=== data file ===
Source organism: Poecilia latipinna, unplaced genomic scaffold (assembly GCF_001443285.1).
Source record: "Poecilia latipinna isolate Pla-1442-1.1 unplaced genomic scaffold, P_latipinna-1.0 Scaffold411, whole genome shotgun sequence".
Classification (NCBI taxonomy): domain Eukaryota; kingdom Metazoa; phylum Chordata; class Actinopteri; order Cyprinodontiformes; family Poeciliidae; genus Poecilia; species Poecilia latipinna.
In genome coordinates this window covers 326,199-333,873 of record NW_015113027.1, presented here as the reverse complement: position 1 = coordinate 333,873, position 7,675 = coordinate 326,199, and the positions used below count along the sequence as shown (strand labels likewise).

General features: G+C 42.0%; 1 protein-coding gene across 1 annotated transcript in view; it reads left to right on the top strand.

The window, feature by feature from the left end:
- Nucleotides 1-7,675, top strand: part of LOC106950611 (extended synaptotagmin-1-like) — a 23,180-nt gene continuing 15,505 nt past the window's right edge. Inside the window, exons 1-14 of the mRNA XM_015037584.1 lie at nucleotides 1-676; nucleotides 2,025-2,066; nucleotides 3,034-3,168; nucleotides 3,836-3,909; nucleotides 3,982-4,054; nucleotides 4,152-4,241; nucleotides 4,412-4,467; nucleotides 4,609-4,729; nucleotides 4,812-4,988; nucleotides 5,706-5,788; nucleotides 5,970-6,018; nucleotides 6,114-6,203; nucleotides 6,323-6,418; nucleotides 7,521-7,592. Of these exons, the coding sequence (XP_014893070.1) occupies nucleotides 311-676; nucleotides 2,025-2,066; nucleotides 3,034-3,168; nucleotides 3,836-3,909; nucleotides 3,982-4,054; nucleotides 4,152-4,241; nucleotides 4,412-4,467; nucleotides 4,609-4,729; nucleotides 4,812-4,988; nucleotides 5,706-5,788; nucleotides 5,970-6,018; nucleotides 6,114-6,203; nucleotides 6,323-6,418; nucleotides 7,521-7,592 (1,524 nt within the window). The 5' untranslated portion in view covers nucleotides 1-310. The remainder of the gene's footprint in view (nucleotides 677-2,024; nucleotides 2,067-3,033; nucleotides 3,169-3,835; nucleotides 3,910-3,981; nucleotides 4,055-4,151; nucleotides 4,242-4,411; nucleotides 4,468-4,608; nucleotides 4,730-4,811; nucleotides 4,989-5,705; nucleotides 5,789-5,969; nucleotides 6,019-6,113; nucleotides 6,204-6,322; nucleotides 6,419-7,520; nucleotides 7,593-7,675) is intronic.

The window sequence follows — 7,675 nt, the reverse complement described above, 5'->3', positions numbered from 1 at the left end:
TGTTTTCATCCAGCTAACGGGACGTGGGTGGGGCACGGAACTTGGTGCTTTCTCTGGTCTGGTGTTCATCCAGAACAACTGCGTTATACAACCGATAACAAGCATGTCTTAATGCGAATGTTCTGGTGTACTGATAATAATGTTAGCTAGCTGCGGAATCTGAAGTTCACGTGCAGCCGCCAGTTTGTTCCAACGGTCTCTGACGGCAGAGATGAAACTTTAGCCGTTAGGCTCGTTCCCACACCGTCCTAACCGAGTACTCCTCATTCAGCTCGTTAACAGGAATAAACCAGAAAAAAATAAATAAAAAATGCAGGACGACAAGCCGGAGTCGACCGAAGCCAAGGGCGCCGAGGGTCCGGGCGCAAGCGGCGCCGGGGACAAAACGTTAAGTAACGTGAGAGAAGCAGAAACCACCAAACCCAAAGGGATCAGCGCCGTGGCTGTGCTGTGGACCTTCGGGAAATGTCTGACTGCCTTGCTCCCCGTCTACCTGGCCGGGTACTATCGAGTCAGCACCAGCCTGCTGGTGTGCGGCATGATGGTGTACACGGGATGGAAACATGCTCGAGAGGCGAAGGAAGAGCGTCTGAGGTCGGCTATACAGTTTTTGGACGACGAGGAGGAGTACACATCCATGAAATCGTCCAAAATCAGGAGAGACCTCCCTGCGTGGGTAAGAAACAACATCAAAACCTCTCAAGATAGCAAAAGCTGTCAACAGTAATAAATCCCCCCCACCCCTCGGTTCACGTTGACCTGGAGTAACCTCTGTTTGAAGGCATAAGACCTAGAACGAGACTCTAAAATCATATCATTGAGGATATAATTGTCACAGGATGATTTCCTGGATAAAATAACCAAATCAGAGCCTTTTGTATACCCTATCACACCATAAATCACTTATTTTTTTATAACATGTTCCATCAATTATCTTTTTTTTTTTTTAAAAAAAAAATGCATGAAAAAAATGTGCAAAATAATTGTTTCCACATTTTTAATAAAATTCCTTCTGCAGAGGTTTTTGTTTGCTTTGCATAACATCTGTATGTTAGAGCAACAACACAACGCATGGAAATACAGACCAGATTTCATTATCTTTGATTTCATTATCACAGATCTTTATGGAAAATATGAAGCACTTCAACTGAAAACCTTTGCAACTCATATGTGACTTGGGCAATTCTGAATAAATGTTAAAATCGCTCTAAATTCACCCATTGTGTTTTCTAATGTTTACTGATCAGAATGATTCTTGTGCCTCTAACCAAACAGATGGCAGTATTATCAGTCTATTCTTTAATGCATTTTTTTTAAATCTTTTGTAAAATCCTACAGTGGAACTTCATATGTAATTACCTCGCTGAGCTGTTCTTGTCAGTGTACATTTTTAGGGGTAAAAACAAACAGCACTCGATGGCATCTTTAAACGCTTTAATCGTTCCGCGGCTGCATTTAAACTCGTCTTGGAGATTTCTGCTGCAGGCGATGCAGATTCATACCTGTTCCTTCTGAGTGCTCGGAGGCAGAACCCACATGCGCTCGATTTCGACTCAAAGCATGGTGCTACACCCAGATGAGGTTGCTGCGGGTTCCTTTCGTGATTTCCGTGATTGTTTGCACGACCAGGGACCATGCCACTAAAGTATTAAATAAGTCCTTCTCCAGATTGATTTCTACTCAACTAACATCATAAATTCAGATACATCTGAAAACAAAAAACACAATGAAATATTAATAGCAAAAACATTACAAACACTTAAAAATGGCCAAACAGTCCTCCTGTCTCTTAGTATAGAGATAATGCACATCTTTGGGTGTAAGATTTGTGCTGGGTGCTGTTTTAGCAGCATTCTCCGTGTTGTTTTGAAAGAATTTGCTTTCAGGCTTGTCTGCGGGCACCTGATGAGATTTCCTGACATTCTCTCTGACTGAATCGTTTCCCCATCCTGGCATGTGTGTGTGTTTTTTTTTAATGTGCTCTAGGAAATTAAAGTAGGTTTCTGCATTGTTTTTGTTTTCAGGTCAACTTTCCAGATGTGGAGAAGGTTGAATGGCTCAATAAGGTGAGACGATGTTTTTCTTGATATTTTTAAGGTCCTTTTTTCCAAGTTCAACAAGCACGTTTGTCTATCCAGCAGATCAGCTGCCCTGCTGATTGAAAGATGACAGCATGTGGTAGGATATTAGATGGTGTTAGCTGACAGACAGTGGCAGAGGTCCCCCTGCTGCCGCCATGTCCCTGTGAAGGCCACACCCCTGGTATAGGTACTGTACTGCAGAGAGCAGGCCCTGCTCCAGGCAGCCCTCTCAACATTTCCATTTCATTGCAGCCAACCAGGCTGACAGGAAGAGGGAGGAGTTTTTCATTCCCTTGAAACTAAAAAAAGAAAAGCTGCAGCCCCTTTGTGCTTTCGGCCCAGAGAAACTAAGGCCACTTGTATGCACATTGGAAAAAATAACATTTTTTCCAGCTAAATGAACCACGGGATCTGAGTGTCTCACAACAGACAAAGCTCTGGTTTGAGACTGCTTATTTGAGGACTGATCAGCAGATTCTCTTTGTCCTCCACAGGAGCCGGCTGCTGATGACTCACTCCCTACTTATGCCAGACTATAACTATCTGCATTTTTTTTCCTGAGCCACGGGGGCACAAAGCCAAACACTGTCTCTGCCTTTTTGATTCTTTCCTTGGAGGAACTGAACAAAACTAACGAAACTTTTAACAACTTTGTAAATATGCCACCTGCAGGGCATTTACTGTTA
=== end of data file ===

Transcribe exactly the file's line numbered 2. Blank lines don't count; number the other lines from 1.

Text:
Source record: "Poecilia latipinna isolate Pla-1442-1.1 unplaced genomic scaffold, P_latipinna-1.0 Scaffold411, whole genome shotgun sequence".